Eventually, they came to be recognized by cat fanciers with the Norwegian Forest Cat Club formed in the year 1938. However, the onset of the Second World War hampered the development of this breed, putting them on the verge of extinction. The Norwegian Forest Cat Club saved them from perishing by officially initiating a breeding programme. It remained in its place of origin till the 1970s, and with the efforts of Carl-Fredrik Nordane, a cat fancier of Norway, the breed was registered by the FIFe.  Its popularity spread to other parts of the world with Sweden recognizing it in 1978, whereas Britain’s Norwegian Cat Club acknowledged it in 1989.  In America, it was registered by the ACFA in 1994.

Physical Built to Cope with its Surroundings

The Norwegian Cat has unique physical features which wonderfully helps it to shield itself from the low temperatures in the place where it originated (Norway).

Coat: Water resistant outer coat and warm undercoat give it protection from excessive moisture and cold air.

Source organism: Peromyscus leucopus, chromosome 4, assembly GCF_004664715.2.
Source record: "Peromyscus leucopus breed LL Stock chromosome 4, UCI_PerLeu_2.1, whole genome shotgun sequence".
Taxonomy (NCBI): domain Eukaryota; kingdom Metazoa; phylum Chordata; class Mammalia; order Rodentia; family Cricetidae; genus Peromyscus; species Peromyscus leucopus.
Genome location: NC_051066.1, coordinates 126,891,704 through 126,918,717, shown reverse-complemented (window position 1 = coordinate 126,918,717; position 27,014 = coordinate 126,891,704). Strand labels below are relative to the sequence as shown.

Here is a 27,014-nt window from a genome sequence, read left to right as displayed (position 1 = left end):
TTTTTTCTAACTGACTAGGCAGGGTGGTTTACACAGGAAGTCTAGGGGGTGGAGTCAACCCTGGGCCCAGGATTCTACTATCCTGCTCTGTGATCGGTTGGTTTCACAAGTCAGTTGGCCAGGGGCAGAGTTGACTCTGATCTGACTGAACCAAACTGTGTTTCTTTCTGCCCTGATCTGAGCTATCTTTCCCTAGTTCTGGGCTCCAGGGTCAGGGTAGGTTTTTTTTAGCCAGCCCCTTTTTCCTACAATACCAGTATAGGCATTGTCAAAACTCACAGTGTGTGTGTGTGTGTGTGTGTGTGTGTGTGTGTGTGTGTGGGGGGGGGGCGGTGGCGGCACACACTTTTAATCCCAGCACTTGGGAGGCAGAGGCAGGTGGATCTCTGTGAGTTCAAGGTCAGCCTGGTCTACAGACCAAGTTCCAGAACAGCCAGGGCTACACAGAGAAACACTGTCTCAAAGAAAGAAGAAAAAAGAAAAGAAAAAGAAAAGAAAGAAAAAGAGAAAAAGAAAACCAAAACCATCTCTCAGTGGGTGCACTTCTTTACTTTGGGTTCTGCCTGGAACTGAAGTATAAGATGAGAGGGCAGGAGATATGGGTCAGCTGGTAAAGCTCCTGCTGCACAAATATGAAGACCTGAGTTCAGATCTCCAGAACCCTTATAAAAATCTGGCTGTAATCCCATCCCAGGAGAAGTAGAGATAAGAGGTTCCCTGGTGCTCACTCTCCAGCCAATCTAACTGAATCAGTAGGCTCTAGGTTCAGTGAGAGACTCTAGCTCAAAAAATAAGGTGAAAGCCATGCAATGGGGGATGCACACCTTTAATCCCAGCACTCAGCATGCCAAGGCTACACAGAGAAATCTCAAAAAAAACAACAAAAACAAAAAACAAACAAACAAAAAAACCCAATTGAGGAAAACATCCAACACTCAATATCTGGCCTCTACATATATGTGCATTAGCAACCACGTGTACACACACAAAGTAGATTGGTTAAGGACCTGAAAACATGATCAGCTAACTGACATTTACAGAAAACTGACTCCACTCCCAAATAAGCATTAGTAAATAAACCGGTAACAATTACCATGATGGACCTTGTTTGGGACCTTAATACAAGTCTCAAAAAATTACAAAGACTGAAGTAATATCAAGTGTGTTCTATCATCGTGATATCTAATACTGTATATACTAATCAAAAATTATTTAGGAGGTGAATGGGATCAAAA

Ears: Thick, tufted, moderately large and low set, preventing excessive loss of heat.

Feet: Has heavy tufts of hair which gives the feet a protective layer when the cat is walking on the cold snow.

Legs: Rear legs have a heavy bone structure and a muscular built, being longer than the front legs. This along with thick claws on all its four feet makes it easy for it to climb perches especially when it is roaming around in the forest.

Temperament and Personality

  • Being a perfect housecat, it enjoys being along with its people. It may not always crave for your affection except mealtimes but will follow you wherever you go.
  • Displaying an amiable nature, they are amicable to guests who visit their house and also share an excellent rapport with kids as well as other pets.
  • Having an athletic body, he is an agile climber that can mostly be attributed to its strong claws, loving to get onto the top of a big cat tree, but being obedient enough to descend whenever instructed.